Sony's PlayStation 4 is outselling Xbox One, but Microsoft could still gain ground and be a fierce competitor in consoles.» Read More
Motorola on Thursday posted a quarterly loss as revenue fell amid weak phone sales and the company loses market share.
Sony plans to phase out the cut-priced $499 model of its PlayStation 3 video game machine, leaving only a higher capacity $599 model for sale in the United States, the company said onMonday.
Google is not interested in pursuing an acquisition of Facebook, Google co-founder Sergey Brin told CNBC, though the entrepreneur left open the possibility that Google would be open to talks with Facebook if the social networking site made the first move.
From the Allen Conference in Sun Valley, Idaho: I just spoke with Sergey Brin who, when asked if Google is interested in acquiring facebook, said " we don't look at companies for acquisition unless they are really interesting.". Then he said that while he thinks the company is interesting he said: "I think they are doing well on their own." He also said google wouldn't go after Facebook unless they came to "talk to us." And it sounded like they certainly haven't approached them yet.
Sony Ericsson, the world's fourth-biggest mobile phone maker, missed expectations with a 55 percent jump in quarterly profits after it shifted focus to sales of lower-priced phones to gain market share.
Microsoft said on Tuesday it will hold firm on pricing for its Xbox 360 game console, defying widespread expectations that it would respond to a price cut by rival Sony for the PlayStation 3.
The Electronic Entertainment Expo kicked off in Santa Monica, Calif. Tuesday night with the massive Microsoft event inside the outdoor amphitheater at Santa Monica High School. The splashy event kicked off with a group of die-hard Halo fans and high school rockers from Libertyville, Illinois, something of a cult favorite on the web called Corporeal. Hannah, the violinist, brought the house down with the Halo theme.
Last week it was Microsoft making all the headlines with its Xbox mess: the $1 billion charge connected to the extended warranty; missed sales targets; another multi-hundred-million dollar loss for the entertainment and devices division. And in the background, Sony was grabbing headlines of its own: disavowing any connection to an impending price-cut to make its slumping, $600 Playstation 3 console more competitive. Sony's top brass told the world that there would be no price-cut, that a drop in price didn't make sense.
Sony cut the price of the PlayStation 3 by $100, or 17%, in the United States on Monday, a move that should boost the video game console's lackluster sales.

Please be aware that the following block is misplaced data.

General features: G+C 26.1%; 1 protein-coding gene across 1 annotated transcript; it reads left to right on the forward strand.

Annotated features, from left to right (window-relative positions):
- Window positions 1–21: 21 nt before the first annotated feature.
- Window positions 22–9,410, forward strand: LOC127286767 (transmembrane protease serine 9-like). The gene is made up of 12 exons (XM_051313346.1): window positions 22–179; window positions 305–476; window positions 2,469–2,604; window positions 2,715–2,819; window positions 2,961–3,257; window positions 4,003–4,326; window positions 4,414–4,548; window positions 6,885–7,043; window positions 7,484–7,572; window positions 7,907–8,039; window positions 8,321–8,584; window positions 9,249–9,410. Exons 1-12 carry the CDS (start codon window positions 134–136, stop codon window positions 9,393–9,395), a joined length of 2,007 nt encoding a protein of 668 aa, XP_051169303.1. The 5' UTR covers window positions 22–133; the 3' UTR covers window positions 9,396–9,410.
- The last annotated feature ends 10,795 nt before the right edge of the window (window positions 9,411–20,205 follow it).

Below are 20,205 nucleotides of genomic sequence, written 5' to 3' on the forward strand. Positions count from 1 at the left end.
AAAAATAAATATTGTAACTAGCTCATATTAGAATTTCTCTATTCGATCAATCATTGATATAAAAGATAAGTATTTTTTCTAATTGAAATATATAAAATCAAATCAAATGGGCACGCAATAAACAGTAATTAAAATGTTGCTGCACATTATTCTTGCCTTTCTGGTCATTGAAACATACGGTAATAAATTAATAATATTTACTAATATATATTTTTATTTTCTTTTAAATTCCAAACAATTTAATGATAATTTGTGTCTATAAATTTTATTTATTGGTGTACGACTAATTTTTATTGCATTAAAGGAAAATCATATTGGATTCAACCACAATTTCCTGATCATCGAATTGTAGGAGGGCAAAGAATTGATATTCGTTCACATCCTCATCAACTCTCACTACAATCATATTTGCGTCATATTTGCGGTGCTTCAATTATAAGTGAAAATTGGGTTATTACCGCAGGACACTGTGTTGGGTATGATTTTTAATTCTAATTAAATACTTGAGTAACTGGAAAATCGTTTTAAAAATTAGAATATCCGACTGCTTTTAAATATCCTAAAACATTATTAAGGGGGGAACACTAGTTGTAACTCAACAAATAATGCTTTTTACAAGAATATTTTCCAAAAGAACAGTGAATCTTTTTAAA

The shape-shifting robots of "Transformers" have taken on a new form: Huge piles of cash.
Stocks posted the best weekly gains in three weeks, closing Friday near the best levels of the day as new economic data showed moderate jobs growth, easing worries of a slowing economy. "The jobs number was pretty decent, it was probably as good as we could have expected," said Charles Rotblut, market analyst at Zacks.com.
As Microsoft continues to miss its unit sales numbers, Nintendo's Wii continues to soar. It's the "big elephant" in Barker Hangar in Santa Monica, California--the home of next week's E3 conference. Funny though: that wasn't the competitor Microsoft was likely worried about during the opening salvos of last year's big console wars. It seems Microsoft was only concerned about what Sony's PlayStation III would do.
Sony said on Friday it has no plan at present to cut the price of its PlayStation3 game console to pep up demand.
A well-known hacker claims to have overcome restrictions on Apple Inc.'s iPhone, allowing highly technical users to bypass AT&T Inc.'s network to use the phone's Internet and music features.
Nintendo's Wii game console outsold Sony's PlayStation 3 by a ratio of over six to one in June in Japan, a game magazine publisher said, solidifying Nintendo's leading position.
The businesses of movie making and video game making are tighter than ever. Today, they're rubbing shoulders at the Hollywood and Games Summit. These are two industries that need each other more than ever. Movie studios count on the reliable licensing fees that come from selling 5 million video games. And the video game makers like the fact that by paying a licensing fee they can tap into a guaranteed fan base, and all those marketing dollars the studios have spent. Virtually every big summer movie is also a video game: "Pirates," "Spiderman," "Shreck," and coming up "Ratatouille," "Transformers," and "Harry Potter."
Update: I am out of the office Monday the 25th through Wednesday. Be sure and check back with me later this week. One week from today, Apple Inc. will unleash its iPhone on what appears to be a ravenous marketplace; panting about the prospects, pouting about the long lines expected and the chance consumers who want one may not get one on that first day. For Apple though, it's all about ringing up sales, or racking up risk: Will iPhone measure up to all the hype it has enjoyed these past several months. What hype, you might ask?
Sony expects at least 380 new PlayStation 3 games to hit the market this business year and says that should rev up demand for the console that has so far lost out to Nintendo's wildly popular Wii.
Apple's iPhone will have a longer lasting battery than originally expected, exceeding those in rival phones, the company said Monday.
Blockbuster will rent high-definition DVDs only in the Blu-ray format in 1,450 stores when it expands its high-def offerings next month, dealing a major blow to the rival HD DVD format.